A new installation corrupts your client's database.
A hacker pulls off an unauthorized entry into the credit files you're storing for a retail customer.
Both of these are examples of data breaches, and chances are that they'll eventually affect your business. When they do, they've got the potential to sink you if you don't have adequate Cyber Liability Insurance.
What Is Cyber Liability Insurance?
Your firm can be held responsible for an array of third-party and first-party costs in the aftermath of a data breach. (Find out why small firms are more susceptible to data breaches in "Why Small Firms Are More Vulnerable to Data Breaches.") You can expect the highest costs in the form of legal fees to defend against lawsuits brought by clients and others. Beyond those costs, there's a substantial price for auditing and containing the breach, notifying your customers, and paying government fines. Further data breach liability involves losses from your damaged business reputation, the loss of clients, and business interruption.
Standard business insurance doesn't cover these liabilities, and that's where Cyber Liability Insurance steps in. Also called Cyber Risk Insurance and Data Breach Insurance, this specialized coverage protects you in the event of numerous cyber-related mishaps. Your insurance agent can tailor the coverage to fit your technology firm. Your policy coverage can include coverage for a number of potential expenses, including…
- Business interruption.
- Replacement of data or systems.
- PR and crisis management.
- Cyber terrorism or extortion.
- Regulatory compliance.
- Libel / slander suits arising from e-content.
- Introduction of damaging code.
- Lost and / or corrupted data.
- Invasion of privacy.
- Data tampering.
Epsilon Data Management became all too aware of data breach liability exposures when it experienced one of largest data breaches of all time. A client list including Best Buy, Chase, Kroger, JP Morgan, Target, TiVo, and Walgreen's relied on the firm to manage their email communications.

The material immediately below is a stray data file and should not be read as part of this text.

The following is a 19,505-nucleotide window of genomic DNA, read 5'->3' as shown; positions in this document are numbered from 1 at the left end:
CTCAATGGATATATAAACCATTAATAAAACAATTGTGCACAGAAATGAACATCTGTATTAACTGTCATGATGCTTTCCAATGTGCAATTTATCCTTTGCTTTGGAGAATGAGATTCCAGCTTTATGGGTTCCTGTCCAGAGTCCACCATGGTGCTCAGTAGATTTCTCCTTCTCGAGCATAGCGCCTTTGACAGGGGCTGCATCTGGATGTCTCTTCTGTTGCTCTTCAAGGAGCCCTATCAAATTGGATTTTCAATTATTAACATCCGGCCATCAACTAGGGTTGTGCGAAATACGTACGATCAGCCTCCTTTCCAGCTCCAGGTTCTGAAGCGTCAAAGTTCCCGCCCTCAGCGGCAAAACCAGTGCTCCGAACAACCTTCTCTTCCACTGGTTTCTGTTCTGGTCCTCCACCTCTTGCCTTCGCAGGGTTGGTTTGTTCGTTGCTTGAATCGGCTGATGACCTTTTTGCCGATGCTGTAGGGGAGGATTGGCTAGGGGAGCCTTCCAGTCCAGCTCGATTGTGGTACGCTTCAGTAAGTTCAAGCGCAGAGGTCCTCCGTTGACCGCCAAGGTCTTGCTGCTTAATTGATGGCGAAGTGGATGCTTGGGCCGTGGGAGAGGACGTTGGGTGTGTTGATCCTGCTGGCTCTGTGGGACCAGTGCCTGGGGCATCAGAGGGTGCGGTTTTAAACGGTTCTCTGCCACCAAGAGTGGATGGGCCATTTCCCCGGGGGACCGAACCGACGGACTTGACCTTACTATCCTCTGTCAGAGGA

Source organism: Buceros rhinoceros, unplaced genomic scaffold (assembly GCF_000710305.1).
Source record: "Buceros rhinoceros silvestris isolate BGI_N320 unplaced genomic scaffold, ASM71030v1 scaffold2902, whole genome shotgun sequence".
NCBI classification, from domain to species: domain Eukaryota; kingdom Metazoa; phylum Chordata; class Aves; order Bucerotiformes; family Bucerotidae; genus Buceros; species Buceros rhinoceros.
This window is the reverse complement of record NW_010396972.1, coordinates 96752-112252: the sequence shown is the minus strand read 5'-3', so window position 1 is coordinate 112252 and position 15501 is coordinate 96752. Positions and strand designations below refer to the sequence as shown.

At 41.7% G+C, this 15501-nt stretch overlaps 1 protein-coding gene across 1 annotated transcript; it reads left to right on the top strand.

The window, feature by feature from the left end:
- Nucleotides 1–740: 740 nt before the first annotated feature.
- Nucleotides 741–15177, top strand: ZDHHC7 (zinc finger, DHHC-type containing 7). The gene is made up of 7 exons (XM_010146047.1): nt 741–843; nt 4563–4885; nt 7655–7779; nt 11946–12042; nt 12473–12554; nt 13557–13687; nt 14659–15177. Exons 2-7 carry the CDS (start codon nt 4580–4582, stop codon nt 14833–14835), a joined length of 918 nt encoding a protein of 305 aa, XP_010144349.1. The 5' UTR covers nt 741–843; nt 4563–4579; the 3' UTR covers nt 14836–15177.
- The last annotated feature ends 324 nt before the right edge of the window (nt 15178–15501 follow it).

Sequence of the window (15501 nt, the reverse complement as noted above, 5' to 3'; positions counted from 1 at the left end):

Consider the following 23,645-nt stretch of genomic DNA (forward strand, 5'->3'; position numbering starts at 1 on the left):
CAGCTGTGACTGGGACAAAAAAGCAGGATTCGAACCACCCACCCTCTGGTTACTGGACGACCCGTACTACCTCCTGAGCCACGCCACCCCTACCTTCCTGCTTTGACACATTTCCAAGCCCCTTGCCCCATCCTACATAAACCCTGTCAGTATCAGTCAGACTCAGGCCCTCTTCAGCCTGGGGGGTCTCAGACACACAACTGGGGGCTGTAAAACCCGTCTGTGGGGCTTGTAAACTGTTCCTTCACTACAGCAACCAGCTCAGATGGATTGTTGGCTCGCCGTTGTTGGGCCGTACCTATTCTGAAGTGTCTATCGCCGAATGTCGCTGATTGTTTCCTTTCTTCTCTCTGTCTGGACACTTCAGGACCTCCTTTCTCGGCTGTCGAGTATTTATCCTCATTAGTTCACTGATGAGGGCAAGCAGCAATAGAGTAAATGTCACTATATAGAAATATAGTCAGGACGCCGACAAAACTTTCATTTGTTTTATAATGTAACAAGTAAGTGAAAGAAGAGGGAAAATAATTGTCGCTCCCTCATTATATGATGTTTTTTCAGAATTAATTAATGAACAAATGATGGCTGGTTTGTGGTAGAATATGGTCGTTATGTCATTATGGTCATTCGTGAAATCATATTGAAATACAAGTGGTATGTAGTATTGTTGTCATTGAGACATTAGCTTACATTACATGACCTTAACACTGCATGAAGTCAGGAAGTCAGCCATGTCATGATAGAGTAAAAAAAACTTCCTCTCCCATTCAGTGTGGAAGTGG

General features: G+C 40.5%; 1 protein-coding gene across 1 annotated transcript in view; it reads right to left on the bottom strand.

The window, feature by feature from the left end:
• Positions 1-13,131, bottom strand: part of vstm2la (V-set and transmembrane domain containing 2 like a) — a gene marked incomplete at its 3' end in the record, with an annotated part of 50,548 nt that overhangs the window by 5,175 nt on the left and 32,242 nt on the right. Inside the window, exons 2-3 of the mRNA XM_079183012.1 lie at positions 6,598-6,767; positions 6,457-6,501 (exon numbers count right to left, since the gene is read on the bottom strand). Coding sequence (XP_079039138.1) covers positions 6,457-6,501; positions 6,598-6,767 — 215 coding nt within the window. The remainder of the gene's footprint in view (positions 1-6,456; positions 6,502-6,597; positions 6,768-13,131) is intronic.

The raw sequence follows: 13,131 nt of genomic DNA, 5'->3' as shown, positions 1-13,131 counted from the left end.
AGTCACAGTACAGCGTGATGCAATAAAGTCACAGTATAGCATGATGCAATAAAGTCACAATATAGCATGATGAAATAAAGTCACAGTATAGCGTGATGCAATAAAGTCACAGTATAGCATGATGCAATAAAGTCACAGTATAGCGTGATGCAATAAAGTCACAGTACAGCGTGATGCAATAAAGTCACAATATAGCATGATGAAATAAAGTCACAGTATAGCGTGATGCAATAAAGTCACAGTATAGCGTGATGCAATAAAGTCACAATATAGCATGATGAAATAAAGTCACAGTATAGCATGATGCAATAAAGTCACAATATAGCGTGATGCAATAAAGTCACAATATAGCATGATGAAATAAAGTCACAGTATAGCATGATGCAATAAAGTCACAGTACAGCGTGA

Unfortunately, hackers managed to gain unauthorized access to Epsilon's client data of names and email addresses. An estimated 60 million records were affected before the breach was contained. The costs for auditing the incident, paying fines and legal fees, and covering lost business ran into the billions.
Other Costly Data Breaches in the News
The owners of T.J. Maxx and Marshalls endured a data breach that took place over a period of more than 18 months. TJX Companies reported that cyber thieves captured more than 45 million of its customers' credit card numbers. The company eventually settled with 41 states for a price tag in the millions.
TD Ameritrade also suffered a data breach that led to the cyber theft of private, third-party information. The estimated loss for the compromised account data surpassed $6 million.
The hard-luck stories pile on, and they're not reserved for just the largest of companies. A court found Boston-based Briar Group, a restaurant management firm, liable for its failure in following basic cyber security protocol after hackers gained entry to customer credit and debit card information. The company's cost for inadequately securing sensitive, third-party data ran into six figures.
Managing Your Cyber Risk
These days, leading-edge technology and leading-edge liability go hand in hand. You can't avoid risk, so it's critical you safeguard your business on two levels. You can minimize risk by following industry-standard, security best practices. The second, imperative key is to manage the risk by safeguarding your company with Data Breach Insurance. (Read more about why Data Breach Insurance is growing in importance.) The policy you put in place today is the best defense against the data breach that's coming tomorrow.